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Home / TV / Servant review: M Night Shyamalan’s Apple series is nightmare fuel; scary and sublime

Servant review: M Night Shyamalan’s Apple series is nightmare fuel; scary and sublime

Servant review: Apple TV Plus’ new original series finds director M Night Shyamalan operating in top form. This is a spoiler-free review.

tv Updated: Nov 20, 2019 19:30 IST
Rohan Naahar
Rohan Naahar
Hindustan Times
Servant review: Nell Tiger Free in a still from M Night Shyamalan’s Apple TV show.
Servant review: Nell Tiger Free in a still from M Night Shyamalan’s Apple TV show.(Apple)

Cast - Toby Kebbell, Lauren Ambrose, Nell Tiger Free, Rupert Grint, Tony Revolori

Once a pariah whose mere association with a project was considered box office poison, nothing solidifies M Night Shyamalan’s return to the mainstream than the manner in which Apple is marketing its new series, Servant, due out on November 28.

Even though Night is neither the creator of the show nor is he responsible for having directed the majority of its episodes, the psychological thriller is being sold as ‘M Night Shyamalan’s Servant’ – which is the sort of grandiose title that only vainglorious filmmakers such as Lars Von Trier and Nicolas Winding Refn seem to demand these days. And to think that just six years ago, Night name was deliberately kept off most marketing material for After Earth (a film that he directed and co-wrote), for fear that it would dissuade audiences from watching it.

Watch the Servant trailer here 

But despite having very little to do with the inception of Servant, created and written by Tony Basgallop, his delicate fingerprints are all over the show. It is very common for studios to hire name filmmakers to direct pilot episodes of prestige programmes. The understanding is that they’d set the tone for the show – visually, stylistically – and lay the path for other directors to follow. Martin Scorsese directed episodes of Boardwalk Empire and the ill-fated Vinyl; David Yates helmed the pilot episode of Tyrant; David Fincher did Mindhunter. In fact, Night is no stranger to this strategy, having himself helmed episodes of Wayward Pines.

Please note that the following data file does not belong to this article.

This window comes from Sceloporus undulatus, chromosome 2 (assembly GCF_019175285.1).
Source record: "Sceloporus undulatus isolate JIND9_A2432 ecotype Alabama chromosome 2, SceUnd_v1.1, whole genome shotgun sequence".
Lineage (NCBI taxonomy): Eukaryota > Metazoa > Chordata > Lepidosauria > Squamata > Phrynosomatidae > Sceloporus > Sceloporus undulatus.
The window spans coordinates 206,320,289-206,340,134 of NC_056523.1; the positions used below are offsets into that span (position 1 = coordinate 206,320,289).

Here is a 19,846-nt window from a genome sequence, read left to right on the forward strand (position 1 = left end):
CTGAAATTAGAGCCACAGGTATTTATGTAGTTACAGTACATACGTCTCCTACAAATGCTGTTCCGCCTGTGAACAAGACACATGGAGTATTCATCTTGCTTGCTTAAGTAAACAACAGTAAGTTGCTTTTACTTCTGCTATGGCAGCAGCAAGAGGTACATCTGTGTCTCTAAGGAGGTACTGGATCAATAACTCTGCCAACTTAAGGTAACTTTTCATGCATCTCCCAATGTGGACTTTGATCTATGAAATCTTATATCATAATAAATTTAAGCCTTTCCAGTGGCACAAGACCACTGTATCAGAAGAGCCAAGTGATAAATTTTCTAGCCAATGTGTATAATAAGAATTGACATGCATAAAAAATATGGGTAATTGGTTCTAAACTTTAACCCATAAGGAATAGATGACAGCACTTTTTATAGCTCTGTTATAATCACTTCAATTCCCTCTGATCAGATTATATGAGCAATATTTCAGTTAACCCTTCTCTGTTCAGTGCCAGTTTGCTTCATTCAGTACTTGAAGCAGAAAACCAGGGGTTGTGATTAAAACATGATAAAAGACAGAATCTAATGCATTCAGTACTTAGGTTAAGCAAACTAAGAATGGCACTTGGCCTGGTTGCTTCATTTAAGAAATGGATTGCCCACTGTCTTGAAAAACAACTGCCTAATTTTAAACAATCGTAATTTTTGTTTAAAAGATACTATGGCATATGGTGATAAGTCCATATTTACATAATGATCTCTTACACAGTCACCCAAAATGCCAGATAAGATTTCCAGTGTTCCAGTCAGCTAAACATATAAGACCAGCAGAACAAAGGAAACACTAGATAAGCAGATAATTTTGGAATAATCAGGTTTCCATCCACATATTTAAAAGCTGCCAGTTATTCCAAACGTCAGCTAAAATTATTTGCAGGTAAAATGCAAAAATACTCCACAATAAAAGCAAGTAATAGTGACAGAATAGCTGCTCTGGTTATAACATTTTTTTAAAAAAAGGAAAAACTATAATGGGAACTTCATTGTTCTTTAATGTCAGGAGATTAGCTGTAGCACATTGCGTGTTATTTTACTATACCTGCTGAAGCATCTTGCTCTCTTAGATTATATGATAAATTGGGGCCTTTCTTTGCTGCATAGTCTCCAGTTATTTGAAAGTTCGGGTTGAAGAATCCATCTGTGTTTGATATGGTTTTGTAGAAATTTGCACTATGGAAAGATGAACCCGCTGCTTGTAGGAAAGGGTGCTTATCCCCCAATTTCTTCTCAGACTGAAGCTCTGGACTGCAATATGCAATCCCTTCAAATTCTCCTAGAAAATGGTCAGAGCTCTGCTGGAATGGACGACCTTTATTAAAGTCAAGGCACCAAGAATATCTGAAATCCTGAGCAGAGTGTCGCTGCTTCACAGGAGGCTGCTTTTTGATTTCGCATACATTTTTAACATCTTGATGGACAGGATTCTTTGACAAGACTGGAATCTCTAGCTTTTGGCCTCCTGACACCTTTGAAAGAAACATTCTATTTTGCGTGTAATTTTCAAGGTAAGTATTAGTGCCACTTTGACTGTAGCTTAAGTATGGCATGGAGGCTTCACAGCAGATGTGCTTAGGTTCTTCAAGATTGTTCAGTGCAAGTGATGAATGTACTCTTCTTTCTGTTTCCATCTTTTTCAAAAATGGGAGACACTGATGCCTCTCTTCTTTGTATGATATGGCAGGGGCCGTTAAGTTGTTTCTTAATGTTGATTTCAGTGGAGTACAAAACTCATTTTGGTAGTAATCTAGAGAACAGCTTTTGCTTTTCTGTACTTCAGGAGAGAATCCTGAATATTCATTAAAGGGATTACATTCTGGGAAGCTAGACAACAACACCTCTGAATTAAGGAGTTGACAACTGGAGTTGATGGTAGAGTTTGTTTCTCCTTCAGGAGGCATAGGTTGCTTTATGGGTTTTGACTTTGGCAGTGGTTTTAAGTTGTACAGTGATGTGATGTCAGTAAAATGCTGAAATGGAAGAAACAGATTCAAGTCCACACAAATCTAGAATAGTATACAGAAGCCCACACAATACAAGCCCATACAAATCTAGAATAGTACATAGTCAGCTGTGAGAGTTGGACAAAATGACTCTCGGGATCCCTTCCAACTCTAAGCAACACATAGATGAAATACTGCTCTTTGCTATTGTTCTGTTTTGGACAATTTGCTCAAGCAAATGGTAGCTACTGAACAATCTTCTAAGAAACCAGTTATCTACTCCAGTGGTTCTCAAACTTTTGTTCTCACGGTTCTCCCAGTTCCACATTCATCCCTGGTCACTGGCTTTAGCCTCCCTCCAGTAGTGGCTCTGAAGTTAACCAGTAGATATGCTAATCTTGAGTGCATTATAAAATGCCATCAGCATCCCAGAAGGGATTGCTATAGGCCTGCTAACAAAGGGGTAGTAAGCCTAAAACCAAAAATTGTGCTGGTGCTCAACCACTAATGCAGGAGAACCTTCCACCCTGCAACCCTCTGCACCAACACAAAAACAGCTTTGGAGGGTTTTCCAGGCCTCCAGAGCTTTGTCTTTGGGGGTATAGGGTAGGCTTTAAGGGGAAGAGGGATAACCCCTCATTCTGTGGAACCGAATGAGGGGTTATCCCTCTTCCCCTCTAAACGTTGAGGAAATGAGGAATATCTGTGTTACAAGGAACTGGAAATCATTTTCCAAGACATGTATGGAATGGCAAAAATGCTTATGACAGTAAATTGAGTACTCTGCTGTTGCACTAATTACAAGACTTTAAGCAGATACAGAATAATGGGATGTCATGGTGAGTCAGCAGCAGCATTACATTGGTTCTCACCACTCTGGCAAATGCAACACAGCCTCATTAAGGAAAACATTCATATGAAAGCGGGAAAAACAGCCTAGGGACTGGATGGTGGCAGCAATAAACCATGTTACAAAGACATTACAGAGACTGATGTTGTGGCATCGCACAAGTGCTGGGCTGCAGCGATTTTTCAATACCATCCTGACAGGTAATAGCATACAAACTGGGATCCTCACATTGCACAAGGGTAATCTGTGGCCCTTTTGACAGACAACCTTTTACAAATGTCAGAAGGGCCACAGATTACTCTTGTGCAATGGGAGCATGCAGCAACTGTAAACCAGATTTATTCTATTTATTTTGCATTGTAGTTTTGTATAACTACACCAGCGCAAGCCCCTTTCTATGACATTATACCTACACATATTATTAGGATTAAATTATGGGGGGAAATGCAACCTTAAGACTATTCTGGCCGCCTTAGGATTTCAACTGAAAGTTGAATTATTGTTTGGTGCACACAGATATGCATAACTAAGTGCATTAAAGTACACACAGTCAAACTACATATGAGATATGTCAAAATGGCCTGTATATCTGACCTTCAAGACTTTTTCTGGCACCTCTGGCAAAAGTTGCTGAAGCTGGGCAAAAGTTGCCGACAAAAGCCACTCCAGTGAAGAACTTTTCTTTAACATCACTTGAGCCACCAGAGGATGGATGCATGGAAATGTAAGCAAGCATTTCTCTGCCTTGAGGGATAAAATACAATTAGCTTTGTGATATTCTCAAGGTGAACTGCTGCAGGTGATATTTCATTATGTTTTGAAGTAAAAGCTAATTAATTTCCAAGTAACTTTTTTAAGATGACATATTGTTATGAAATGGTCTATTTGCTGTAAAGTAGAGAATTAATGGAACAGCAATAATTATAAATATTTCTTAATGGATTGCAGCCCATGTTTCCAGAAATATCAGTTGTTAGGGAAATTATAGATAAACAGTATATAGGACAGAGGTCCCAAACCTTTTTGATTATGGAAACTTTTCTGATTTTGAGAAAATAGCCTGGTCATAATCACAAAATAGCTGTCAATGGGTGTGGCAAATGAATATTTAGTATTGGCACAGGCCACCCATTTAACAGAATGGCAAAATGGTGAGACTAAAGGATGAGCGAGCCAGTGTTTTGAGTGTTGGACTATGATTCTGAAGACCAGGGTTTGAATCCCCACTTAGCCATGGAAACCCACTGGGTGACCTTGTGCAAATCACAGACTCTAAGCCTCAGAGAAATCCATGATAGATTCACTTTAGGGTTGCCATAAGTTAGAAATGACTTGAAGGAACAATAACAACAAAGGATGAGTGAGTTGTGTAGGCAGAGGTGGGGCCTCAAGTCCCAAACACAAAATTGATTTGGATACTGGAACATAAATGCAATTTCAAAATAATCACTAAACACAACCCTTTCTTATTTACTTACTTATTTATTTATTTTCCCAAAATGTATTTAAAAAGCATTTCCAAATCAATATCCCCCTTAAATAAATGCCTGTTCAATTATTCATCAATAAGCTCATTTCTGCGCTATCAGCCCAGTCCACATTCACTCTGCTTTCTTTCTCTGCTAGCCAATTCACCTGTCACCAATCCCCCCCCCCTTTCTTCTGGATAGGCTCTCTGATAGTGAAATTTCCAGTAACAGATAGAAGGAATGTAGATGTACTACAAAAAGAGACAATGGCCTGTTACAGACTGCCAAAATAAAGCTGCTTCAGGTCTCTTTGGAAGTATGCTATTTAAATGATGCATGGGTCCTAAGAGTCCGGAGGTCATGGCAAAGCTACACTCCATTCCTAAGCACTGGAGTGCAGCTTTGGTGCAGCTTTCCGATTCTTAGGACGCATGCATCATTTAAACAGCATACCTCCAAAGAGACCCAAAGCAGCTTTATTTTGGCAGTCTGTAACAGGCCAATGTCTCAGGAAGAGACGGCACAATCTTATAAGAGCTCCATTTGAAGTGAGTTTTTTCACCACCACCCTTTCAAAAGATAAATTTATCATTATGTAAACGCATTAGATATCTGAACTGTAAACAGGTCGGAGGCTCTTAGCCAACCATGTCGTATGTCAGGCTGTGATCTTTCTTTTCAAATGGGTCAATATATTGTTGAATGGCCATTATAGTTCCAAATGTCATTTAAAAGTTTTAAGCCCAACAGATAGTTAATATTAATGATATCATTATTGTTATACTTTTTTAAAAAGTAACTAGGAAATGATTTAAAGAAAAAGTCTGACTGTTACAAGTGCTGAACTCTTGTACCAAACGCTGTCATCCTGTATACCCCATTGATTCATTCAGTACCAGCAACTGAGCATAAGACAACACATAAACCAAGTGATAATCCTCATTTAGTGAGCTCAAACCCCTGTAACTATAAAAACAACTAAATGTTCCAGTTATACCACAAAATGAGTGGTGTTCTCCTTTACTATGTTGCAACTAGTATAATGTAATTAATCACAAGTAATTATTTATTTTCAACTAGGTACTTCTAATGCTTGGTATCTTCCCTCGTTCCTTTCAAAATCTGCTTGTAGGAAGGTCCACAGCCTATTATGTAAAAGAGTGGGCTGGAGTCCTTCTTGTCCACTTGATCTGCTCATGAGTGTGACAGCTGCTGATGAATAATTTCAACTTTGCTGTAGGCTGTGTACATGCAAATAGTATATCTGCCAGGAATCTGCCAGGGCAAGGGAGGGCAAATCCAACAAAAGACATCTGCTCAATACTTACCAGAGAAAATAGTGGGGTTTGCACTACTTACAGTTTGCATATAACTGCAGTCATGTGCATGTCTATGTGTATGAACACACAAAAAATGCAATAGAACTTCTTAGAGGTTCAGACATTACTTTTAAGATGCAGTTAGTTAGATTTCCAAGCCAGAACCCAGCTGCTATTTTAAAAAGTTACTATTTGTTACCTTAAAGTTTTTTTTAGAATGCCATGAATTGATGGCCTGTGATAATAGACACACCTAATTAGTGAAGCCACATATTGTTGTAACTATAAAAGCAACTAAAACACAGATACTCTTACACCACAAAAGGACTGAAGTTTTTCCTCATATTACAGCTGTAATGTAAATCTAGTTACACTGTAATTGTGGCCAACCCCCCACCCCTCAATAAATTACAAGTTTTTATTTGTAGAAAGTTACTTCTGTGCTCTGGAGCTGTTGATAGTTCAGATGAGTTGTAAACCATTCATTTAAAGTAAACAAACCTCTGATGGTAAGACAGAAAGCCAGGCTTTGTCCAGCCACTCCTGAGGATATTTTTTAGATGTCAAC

But this is the new Night, fresh off the success of Split and Glass, recently welcomed back into the good graces of Hollywood. And it’s brilliant to watch him operate on a level of finesse and confidence that had all but departed his body for several years.

Nell Tiger Free in a still from Servant.
Nell Tiger Free in a still from Servant. ( Apple )

The first episode of Servant is a class act, and it is Night’s deft handling of Basgallop’s script that considerably elevates what could so easily have been a ridiculous story in less steady hands. Toby Kebbell and Lauren Ambrose play a young Philadelphia couple, who hire a teenage nanny for their newborn son. Immediately, thanks to Night’s impeccable staging, blocking, and pacing, it is clear that there is something very off about Sean and Dorothy Turner.

Their smiles are forced, their manner is strained, and their eyes can’t seem to be able to hide an unmistakable sadness. The hollow hallways of their grand house have the warmth of a morgue, and most unnervingly, there is a silence; an eerie quiet that feels all too unnatural for a home with a newborn child in it.

Sean is a consulting chef, perpetually tinkering with food, striving for a perfection that is clearly missing from his life; Dorothy is a TV news reporter, her hours in front of the camera training her to put on a brave face off it. But what are they hiding? What tragedy are they covering up?

I can’t say. That would be spoiling some legitimately creepy twists, handled expertly by the master himself. And you wouldn’t want that. So avoid spoilers, avoid watching the trailers and reading interviews, and allow the storytellers to control the narrative.

Rupert Grint and Toby Kebbell in a still from the new Apple TV+ show.
Rupert Grint and Toby Kebbell in a still from the new Apple TV+ show. ( Apple )

Servant is a show about the rich at war with the poor, about superstition clashing with rationality, and about how, when confronted with things we do not quite understand, we react with fear. The tone is at constant odds with the visuals. The pristine house, the fine clothes, the glacial camera moves; none can mask the lingering stench of something sinister being afoot.

Often, especially in the first episode, Night has characters speak directly into the camera, as if to probe their souls, to expose their fallacies, and to perhaps provide them with an opportunity to emerge from their traumas. Sean and Dorothy’s marriage is crumbling; of that there is no doubt, but it isn’t immediately revealed why. Night is skilled at controlling the amount of information he wants to reveal to the audience, almost as if he is tweaking an imaginary dial to catch the perfect frequency.

Three episodes can currently be written about, but more than any other show Apple has released so far, this is the one that demands to be stuck with till the end.

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The author tweets @RohanNaahar